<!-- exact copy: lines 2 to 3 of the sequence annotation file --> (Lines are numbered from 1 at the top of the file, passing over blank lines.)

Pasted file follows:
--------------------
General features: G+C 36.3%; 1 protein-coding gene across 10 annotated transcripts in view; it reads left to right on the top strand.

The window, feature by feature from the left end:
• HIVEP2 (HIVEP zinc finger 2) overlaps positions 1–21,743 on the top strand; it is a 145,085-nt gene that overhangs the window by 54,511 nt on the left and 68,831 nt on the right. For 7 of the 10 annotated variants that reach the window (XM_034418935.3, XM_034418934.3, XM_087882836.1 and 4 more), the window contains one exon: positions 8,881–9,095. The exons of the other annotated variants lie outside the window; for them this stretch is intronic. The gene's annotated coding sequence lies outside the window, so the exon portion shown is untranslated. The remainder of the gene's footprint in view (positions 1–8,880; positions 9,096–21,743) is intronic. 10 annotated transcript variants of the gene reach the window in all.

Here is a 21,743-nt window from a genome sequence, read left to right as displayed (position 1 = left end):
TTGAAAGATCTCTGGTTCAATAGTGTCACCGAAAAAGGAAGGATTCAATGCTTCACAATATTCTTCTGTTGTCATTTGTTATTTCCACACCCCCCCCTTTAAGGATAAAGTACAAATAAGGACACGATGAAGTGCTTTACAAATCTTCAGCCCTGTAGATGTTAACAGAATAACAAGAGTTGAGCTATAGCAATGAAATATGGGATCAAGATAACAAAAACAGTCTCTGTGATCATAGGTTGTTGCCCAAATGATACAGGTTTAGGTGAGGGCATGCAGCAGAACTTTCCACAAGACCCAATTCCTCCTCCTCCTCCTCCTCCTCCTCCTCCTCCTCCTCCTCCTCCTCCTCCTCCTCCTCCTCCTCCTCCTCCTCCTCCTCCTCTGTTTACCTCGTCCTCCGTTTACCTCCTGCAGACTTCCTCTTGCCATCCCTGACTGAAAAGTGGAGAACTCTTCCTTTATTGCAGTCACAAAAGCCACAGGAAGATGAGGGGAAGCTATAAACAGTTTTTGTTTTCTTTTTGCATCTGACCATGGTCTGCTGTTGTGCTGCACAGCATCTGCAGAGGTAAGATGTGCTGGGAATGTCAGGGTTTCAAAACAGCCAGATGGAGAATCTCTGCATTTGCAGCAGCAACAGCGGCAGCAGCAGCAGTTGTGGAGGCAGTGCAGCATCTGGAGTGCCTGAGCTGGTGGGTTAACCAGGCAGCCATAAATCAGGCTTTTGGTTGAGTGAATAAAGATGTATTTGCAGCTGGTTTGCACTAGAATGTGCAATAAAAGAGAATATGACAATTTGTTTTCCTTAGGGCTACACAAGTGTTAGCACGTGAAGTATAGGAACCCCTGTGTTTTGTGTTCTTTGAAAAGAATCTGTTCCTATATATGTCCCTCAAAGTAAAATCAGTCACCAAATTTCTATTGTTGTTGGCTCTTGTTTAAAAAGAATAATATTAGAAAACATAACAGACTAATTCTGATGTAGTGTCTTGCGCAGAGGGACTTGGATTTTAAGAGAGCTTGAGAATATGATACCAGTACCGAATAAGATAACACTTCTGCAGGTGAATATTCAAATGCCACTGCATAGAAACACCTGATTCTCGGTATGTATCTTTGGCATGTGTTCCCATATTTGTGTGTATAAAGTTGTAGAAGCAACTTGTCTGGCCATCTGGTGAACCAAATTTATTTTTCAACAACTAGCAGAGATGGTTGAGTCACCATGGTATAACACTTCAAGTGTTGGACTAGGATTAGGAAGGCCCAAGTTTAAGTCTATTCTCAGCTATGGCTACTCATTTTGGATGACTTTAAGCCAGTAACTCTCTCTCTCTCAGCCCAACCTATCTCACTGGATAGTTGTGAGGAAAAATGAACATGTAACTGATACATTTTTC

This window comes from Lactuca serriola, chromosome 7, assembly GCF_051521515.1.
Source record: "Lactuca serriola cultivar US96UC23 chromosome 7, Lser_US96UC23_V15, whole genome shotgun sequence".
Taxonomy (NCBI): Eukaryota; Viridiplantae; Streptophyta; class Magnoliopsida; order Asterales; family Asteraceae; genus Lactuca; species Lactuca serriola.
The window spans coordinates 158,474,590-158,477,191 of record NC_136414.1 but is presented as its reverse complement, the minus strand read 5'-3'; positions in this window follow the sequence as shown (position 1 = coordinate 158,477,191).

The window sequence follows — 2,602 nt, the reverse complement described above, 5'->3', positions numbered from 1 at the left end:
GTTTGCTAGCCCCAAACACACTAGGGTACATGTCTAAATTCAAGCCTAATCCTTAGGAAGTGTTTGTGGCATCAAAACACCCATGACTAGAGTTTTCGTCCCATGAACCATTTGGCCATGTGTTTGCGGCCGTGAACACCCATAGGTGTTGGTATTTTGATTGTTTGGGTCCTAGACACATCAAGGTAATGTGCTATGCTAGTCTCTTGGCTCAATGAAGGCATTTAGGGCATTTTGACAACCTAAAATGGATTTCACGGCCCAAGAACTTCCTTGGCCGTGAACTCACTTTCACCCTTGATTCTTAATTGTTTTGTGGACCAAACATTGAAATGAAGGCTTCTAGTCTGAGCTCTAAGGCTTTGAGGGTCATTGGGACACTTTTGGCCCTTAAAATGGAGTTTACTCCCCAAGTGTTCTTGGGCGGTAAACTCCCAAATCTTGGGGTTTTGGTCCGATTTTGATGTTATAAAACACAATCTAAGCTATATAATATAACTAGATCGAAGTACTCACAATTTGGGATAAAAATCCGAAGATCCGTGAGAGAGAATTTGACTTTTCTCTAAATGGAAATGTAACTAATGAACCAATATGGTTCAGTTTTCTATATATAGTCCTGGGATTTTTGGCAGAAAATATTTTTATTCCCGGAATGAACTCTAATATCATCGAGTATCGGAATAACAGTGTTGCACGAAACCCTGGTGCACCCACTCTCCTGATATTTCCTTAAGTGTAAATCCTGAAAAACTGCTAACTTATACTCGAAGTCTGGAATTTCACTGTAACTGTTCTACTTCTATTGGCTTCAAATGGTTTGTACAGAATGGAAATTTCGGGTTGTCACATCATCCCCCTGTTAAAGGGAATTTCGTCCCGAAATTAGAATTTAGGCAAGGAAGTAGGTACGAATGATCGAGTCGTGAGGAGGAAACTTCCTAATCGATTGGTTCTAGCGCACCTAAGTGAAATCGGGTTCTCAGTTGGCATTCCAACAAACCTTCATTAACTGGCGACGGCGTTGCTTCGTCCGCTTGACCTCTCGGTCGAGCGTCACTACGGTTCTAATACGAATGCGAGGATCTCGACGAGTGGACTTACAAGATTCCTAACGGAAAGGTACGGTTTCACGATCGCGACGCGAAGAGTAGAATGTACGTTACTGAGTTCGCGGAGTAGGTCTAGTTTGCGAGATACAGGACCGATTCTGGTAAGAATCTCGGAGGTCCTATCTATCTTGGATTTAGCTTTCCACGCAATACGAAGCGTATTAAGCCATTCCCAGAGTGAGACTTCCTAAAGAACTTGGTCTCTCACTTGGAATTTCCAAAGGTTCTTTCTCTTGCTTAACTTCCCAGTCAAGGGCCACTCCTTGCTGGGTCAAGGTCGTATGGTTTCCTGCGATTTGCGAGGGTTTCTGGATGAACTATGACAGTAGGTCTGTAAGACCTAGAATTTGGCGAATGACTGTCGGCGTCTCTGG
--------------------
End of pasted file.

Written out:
The window, feature by feature from the left end:
• HIVEP2 (HIVEP zinc finger 2) overlaps positions 1–21,743 on the top strand; it is a 145,085-nt gene that overhangs the window by 54,511 nt on the left and 68,831 nt on the right. For 7 of the 10 annotated variants that reach the window (XM_034418935.3, XM_034418934.3, XM_087882836.1 and 4 more), the window contains one exon: positions 8,881–9,095. The exons of the other annotated variants lie outside the window; for them this stretch is intronic. The gene's annotated coding sequence lies outside the window, so the exon portion shown is untranslated. The remainder of the gene's footprint in view (positions 1–8,880; positions 9,096–21,743) is intronic. 10 annotated transcript variants of the gene reach the window in all.